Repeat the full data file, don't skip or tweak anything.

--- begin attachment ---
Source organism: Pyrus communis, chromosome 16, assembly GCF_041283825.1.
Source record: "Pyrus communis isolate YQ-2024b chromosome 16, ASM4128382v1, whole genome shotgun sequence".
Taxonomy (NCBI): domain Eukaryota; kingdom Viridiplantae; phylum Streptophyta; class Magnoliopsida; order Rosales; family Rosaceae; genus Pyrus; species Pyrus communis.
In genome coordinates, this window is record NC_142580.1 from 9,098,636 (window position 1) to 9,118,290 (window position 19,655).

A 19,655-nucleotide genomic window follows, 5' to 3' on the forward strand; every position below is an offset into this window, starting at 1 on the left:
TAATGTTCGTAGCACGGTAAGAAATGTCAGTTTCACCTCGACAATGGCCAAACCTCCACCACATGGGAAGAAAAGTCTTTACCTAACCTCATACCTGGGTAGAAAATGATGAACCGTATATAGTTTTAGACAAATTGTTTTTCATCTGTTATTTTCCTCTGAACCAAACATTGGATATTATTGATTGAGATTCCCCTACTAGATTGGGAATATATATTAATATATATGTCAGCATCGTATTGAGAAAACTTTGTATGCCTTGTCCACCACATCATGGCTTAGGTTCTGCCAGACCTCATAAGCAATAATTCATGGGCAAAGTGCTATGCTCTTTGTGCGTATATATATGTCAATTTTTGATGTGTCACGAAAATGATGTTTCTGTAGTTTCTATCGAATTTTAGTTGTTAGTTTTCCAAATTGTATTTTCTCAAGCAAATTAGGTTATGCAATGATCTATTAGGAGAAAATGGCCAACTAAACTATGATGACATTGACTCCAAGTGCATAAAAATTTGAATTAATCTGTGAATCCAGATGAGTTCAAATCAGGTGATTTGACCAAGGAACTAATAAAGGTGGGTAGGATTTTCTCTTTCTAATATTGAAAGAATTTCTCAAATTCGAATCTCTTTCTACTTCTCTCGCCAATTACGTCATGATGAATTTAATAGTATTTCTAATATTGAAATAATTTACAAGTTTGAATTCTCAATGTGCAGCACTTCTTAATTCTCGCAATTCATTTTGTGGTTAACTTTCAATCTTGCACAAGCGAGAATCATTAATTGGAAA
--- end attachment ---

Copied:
Source organism: Pyrus communis, chromosome 16, assembly GCF_041283825.1.
Source record: "Pyrus communis isolate YQ-2024b chromosome 16, ASM4128382v1, whole genome shotgun sequence".
Taxonomy (NCBI): domain Eukaryota; kingdom Viridiplantae; phylum Streptophyta; class Magnoliopsida; order Rosales; family Rosaceae; genus Pyrus; species Pyrus communis.
In genome coordinates, this window is record NC_142580.1 from 9,098,636 (window position 1) to 9,118,290 (window position 19,655).

A 19,655-nucleotide genomic window follows, 5' to 3' on the forward strand; every position below is an offset into this window, starting at 1 on the left:
TAATGTTCGTAGCACGGTAAGAAATGTCAGTTTCACCTCGACAATGGCCAAACCTCCACCACATGGGAAGAAAAGTCTTTACCTAACCTCATACCTGGGTAGAAAATGATGAACCGTATATAGTTTTAGACAAATTGTTTTTCATCTGTTATTTTCCTCTGAACCAAACATTGGATATTATTGATTGAGATTCCCCTACTAGATTGGGAATATATATTAATATATATGTCAGCATCGTATTGAGAAAACTTTGTATGCCTTGTCCACCACATCATGGCTTAGGTTCTGCCAGACCTCATAAGCAATAATTCATGGGCAAAGTGCTATGCTCTTTGTGCGTATATATATGTCAATTTTTGATGTGTCACGAAAATGATGTTTCTGTAGTTTCTATCGAATTTTAGTTGTTAGTTTTCCAAATTGTATTTTCTCAAGCAAATTAGGTTATGCAATGATCTATTAGGAGAAAATGGCCAACTAAACTATGATGACATTGACTCCAAGTGCATAAAAATTTGAATTAATCTGTGAATCCAGATGAGTTCAAATCAGGTGATTTGACCAAGGAACTAATAAAGGTGGGTAGGATTTTCTCTTTCTAATATTGAAAGAATTTCTCAAATTCGAATCTCTTTCTACTTCTCTCGCCAATTACGTCATGATGAATTTAATAGTATTTCTAATATTGAAATAATTTACAAGTTTGAATTCTCAATGTGCAGCACTTCTTAATTCTCGCAATTCATTTTGTGGTTAACTTTCAATCTTGCACAAGCGAGAATCATTAATTGGAAA